Garrigus gets back on track with 67 at Oak Hill
PITTSFORD, N.Y. Robert Garrigus’ story is built around honesty. To himself, to his teacher.
The former will forever be the catalyst to his life’s success, for Garrigus was able to fight the demons that threatened his destruction. Drugs owned Garrigus until he faced them down and took ownership of his life.
The latter will be credited in large part to turning around his golf fortunes, for Garrigus was able to seek assistance against the hiccups that ravaged his competitive career. A poor wedge game was his Achilles' heel until that day when he came clean.
“He told me his wedges were bad,” Jim Ahern said. “He wasn’t lying.”
They were at TPC Scottsdale, Ahern just muddling around, Garrigus hitting balls before a scheduled trip to the Children’s Miracle Network Classic in Orlando, Fla. It was the tail end of the 2010 season and while Garrigus was five years into his PGA Tour career, things were not going well.
In fact, they were dismal: just $737,275 earned in 21 tournaments. He was down to just one start and, yes, he was looking for some Disney magic.
He got it, too, courtesy of Ahern’s 11th-hour wedge-game lesson, the day before he left for Disney.
“I remember he said, ‘From 80 yards I’m just hoping to get it on the green,’ “ Ahern said. “I told him that we had to fix that.”
They did, too, because Garrigus won that season finale. While it remains his only PGA Tour victory, the long-hitting 36-year-old has quietly improved his stature. From 74th in the FedEx Cup standings in 2011, he was 23rd a year ago and the way 2013 began, it looked like Garrigus was ready to take the next step.
He might still, but certainly Garrigus has needed a gut-check this season. Fortunately, he’s not adverse to such challenges.
“I think he would tell you,” said Ahern, a former competitor on both the PGA Tour and Champions Tour, “that what he overcame in life is nothing when compared to the golf course.”
So when things started to spin a bit out of control down the stretch during Thursday’s first round of the 95h PGA Championship, Garrigus had the perfect temperament to maintain composure. The end result was a 3-under 67 at Oak Hill Country Club and to appreciate the smile he wore, consider that in his other 11 appearances in a major championship, Garrigus’ first-round average was 74.72.
In fact, his scores to start this year’s Masters (76), U.S. Open (80), and Open Championship (78) had pretty much left Garrigus out of it before it started, so he had reason to feel relief. Most thrilling is that it came built around a series of birdie putts – seven.
Credit to Ahern, who recently practiced with Garrigus in Scottsdale and tossed a new putter into the mix.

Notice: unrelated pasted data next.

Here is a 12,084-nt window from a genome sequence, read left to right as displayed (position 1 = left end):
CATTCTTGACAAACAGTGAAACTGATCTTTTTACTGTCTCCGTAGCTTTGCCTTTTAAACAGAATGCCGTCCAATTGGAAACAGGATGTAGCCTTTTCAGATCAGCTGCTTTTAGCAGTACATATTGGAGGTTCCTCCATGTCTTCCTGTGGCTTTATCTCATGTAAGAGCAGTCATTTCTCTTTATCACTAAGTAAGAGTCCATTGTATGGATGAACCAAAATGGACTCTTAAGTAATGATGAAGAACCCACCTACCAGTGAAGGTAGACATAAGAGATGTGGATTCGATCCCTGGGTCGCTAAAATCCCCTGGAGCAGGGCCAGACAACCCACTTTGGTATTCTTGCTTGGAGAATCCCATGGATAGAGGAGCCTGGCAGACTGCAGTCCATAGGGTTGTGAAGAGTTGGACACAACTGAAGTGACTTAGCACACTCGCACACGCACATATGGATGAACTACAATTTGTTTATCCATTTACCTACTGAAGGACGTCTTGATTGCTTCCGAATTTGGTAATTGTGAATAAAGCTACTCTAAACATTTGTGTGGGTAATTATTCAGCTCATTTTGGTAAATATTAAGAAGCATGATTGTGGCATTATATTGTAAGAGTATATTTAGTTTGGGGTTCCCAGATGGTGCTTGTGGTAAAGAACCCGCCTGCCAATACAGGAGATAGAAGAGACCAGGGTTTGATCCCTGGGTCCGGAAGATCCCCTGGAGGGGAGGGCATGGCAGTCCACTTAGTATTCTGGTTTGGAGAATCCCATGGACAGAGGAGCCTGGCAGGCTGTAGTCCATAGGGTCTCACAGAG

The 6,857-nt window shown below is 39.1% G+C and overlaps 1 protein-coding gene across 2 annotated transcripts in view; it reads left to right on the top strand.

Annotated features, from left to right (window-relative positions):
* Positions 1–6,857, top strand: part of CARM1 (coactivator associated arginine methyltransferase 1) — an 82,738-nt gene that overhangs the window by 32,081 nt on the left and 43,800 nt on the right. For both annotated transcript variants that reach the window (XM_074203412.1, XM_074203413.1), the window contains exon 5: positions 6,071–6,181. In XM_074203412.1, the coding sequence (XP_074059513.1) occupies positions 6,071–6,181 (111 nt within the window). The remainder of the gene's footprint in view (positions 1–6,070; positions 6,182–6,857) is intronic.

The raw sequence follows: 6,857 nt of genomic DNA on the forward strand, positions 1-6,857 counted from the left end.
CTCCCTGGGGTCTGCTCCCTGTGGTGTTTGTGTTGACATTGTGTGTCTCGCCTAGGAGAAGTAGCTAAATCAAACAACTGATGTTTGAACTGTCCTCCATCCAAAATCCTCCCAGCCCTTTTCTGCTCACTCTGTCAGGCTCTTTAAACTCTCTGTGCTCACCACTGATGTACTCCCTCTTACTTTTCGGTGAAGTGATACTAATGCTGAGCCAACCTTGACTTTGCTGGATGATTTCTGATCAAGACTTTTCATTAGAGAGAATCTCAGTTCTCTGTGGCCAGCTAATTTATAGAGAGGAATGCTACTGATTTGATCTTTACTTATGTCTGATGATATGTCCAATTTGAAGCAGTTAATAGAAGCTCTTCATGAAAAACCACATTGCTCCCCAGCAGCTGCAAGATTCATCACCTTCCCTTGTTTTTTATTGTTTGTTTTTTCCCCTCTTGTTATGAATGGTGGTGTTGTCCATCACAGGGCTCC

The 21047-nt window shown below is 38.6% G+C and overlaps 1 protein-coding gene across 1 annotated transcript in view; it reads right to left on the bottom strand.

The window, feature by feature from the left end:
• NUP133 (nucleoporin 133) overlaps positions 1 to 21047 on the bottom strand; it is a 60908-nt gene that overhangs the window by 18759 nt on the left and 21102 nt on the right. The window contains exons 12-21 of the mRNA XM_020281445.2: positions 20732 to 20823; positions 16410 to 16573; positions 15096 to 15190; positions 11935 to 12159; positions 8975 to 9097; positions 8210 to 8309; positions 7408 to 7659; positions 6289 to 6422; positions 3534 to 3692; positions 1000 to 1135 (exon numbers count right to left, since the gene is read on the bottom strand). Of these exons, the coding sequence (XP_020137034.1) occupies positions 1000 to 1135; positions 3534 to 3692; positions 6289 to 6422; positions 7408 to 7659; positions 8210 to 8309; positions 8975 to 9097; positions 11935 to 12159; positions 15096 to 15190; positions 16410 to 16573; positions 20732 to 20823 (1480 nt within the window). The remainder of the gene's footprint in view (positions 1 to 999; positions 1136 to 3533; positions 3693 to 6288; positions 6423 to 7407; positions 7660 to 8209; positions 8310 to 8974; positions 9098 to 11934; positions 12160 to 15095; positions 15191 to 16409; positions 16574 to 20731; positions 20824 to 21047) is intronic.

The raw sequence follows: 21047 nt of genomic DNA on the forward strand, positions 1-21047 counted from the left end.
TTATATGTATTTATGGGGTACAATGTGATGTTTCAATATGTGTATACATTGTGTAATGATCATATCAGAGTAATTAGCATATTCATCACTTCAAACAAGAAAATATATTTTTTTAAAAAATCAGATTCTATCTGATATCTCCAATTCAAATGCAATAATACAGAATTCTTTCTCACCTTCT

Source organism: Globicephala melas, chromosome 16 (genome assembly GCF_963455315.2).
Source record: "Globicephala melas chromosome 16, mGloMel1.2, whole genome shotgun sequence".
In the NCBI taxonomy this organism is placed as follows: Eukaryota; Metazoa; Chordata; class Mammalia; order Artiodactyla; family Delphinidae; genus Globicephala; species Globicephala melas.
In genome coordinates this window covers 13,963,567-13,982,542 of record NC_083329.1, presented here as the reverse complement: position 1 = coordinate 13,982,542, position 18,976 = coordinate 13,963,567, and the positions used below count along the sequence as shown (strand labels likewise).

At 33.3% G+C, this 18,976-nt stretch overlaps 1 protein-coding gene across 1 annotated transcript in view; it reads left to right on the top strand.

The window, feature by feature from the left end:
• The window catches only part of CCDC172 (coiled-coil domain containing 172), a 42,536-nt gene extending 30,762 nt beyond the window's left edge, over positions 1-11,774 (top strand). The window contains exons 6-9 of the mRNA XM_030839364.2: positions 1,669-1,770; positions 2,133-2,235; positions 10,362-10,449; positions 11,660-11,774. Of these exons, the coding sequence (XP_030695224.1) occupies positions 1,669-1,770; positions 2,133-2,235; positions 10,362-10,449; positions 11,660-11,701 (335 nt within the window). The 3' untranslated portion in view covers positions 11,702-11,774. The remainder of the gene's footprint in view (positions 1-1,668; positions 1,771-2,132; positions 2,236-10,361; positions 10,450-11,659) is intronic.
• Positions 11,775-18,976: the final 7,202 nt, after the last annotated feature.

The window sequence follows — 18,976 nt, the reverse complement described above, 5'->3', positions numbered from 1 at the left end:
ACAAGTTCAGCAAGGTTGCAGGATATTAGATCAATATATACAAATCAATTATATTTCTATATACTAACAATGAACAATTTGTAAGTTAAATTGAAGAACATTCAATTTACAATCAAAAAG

“I started rolling them in and said to myself, ‘I don’t care how long (the putter) is, I don’t care what it weighs, I haven’t seen balls go in the hole, so I’m switching.’ “
Ahern had given Garrigus the putter just to try the grip, one of the oversized ones. But Garrigus took the putter, too, a Ping Y Worry. It worked, but so did a new attitude. “It’s all feel,” Garrigus said. “I’d lost the art of making a putt. I was trying to make a perfect stroke every time.”
It was a day not without its negatives, however, the worst being at the 186-yard, par-3 sixth. Sitting 4-under at the time, Garrigus had just hit a 7-iron from 178 yards at the par-4 fifth so both he and caddie Brent Henley thought it was the right club again.
“I hit the same exact shot,” Garrigus said. “I thought it was a one (an ace).” But instead, it was long and wet, into a stream behind the green.
“My caddie and I said, ‘What the hell just happened?’ There is no way that should have happened, but it did.”
Henley agreed that it was stunning. “We had talked about it for three days. Don’t go past that hole, we said.”
No reason to take on the same shot, so Garrigus chose the drop area, but from 140 yards and with wedge in hand, “we were scared to death of that one, too,” Henley said.
After a birdie at the seventh was offset by a bogey at the eighth, Garrigus came to his 18th hole, the par-4 ninth, and tasted a little bit of good fortune. His second shot came up just short of the green and rolled back a steep slope some 45 yards. Having honed his wedge game under Ahern’s tutelage, Garrigus cashed in: one hop and in, the 40-yard birdie play produced a fist pump and a high-five with Henley.
“I don’t ever feel like I deserve good breaks on the golf course,” Garrigus said, “but when I get ‘em I’m not complaining. It was a hard, hard golf shot, so I’m glad it went in. Nothing’s gone right the last three months, so it was pretty nice to see that.”
He was just being honest. As always.